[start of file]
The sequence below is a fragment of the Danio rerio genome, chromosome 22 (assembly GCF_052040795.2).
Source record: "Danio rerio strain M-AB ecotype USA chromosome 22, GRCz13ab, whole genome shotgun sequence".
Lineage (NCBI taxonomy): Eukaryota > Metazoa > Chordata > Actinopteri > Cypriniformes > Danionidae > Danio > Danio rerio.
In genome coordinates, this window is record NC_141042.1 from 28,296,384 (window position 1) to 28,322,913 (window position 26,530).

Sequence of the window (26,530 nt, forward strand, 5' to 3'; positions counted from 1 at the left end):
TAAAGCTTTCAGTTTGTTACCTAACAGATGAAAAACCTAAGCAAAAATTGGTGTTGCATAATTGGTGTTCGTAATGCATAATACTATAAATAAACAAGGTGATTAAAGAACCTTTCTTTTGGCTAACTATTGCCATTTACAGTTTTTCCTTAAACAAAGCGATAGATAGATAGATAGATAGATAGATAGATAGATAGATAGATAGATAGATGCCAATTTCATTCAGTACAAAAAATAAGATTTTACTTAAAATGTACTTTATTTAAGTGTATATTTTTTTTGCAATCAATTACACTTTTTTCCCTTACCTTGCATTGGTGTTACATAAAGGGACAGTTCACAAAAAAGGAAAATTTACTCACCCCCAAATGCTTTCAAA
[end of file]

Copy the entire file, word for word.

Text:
The sequence below is a fragment of the Danio rerio genome, chromosome 22 (assembly GCF_052040795.2).
Source record: "Danio rerio strain M-AB ecotype USA chromosome 22, GRCz13ab, whole genome shotgun sequence".
Lineage (NCBI taxonomy): Eukaryota > Metazoa > Chordata > Actinopteri > Cypriniformes > Danionidae > Danio > Danio rerio.
In genome coordinates, this window is record NC_141042.1 from 28,296,384 (window position 1) to 28,322,913 (window position 26,530).

Sequence of the window (26,530 nt, forward strand, 5' to 3'; positions counted from 1 at the left end):
TAAAGCTTTCAGTTTGTTACCTAACAGATGAAAAACCTAAGCAAAAATTGGTGTTGCATAATTGGTGTTCGTAATGCATAATACTATAAATAAACAAGGTGATTAAAGAACCTTTCTTTTGGCTAACTATTGCCATTTACAGTTTTTCCTTAAACAAAGCGATAGATAGATAGATAGATAGATAGATAGATAGATAGATAGATAGATAGATGCCAATTTCATTCAGTACAAAAAATAAGATTTTACTTAAAATGTACTTTATTTAAGTGTATATTTTTTTTGCAATCAATTACACTTTTTTCCCTTACCTTGCATTGGTGTTACATAAAGGGACAGTTCACAAAAAAGGAAAATTTACTCACCCCCAAATGCTTTCAAA